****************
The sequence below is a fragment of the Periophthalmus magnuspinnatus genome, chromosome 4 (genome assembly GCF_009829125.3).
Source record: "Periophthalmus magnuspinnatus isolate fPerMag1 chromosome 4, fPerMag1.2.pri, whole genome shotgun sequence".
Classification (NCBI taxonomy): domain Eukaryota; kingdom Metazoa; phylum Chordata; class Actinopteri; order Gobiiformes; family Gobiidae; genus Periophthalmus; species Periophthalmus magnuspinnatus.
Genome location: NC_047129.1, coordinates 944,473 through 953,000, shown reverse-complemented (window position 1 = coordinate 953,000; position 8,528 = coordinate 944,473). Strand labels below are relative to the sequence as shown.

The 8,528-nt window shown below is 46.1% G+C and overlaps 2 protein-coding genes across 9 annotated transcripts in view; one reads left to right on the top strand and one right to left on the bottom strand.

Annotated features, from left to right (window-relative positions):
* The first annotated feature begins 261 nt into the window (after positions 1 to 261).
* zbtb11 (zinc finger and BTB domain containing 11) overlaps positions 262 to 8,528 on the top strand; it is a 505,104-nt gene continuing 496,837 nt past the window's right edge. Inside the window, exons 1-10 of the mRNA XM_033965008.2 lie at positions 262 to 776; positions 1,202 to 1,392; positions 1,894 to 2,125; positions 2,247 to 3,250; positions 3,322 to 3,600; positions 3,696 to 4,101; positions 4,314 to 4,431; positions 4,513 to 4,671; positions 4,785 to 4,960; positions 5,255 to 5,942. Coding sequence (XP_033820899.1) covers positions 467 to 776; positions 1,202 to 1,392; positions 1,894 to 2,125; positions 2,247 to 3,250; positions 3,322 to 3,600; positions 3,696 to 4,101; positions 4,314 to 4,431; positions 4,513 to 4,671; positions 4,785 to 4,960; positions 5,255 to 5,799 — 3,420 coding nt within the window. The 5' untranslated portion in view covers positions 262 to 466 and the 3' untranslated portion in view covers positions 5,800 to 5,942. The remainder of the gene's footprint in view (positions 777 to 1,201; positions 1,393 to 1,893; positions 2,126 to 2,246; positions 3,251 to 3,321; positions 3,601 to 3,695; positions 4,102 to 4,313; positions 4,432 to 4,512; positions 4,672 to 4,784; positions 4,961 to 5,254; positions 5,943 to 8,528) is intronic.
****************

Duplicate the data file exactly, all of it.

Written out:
The sequence below is a fragment of the Periophthalmus magnuspinnatus genome, chromosome 4 (genome assembly GCF_009829125.3).
Source record: "Periophthalmus magnuspinnatus isolate fPerMag1 chromosome 4, fPerMag1.2.pri, whole genome shotgun sequence".
Classification (NCBI taxonomy): domain Eukaryota; kingdom Metazoa; phylum Chordata; class Actinopteri; order Gobiiformes; family Gobiidae; genus Periophthalmus; species Periophthalmus magnuspinnatus.
Genome location: NC_047129.1, coordinates 944,473 through 953,000, shown reverse-complemented (window position 1 = coordinate 953,000; position 8,528 = coordinate 944,473). Strand labels below are relative to the sequence as shown.

The 8,528-nt window shown below is 46.1% G+C and overlaps 2 protein-coding genes across 9 annotated transcripts in view; one reads left to right on the top strand and one right to left on the bottom strand.

Annotated features, from left to right (window-relative positions):
* The first annotated feature begins 261 nt into the window (after positions 1 to 261).
* zbtb11 (zinc finger and BTB domain containing 11) overlaps positions 262 to 8,528 on the top strand; it is a 505,104-nt gene continuing 496,837 nt past the window's right edge. Inside the window, exons 1-10 of the mRNA XM_033965008.2 lie at positions 262 to 776; positions 1,202 to 1,392; positions 1,894 to 2,125; positions 2,247 to 3,250; positions 3,322 to 3,600; positions 3,696 to 4,101; positions 4,314 to 4,431; positions 4,513 to 4,671; positions 4,785 to 4,960; positions 5,255 to 5,942. Coding sequence (XP_033820899.1) covers positions 467 to 776; positions 1,202 to 1,392; positions 1,894 to 2,125; positions 2,247 to 3,250; positions 3,322 to 3,600; positions 3,696 to 4,101; positions 4,314 to 4,431; positions 4,513 to 4,671; positions 4,785 to 4,960; positions 5,255 to 5,799 — 3,420 coding nt within the window. The 5' untranslated portion in view covers positions 262 to 466 and the 3' untranslated portion in view covers positions 5,800 to 5,942. The remainder of the gene's footprint in view (positions 777 to 1,201; positions 1,393 to 1,893; positions 2,126 to 2,246; positions 3,251 to 3,321; positions 3,601 to 3,695; positions 4,102 to 4,313; positions 4,432 to 4,512; positions 4,672 to 4,784; positions 4,961 to 5,254; positions 5,943 to 8,528) is intronic.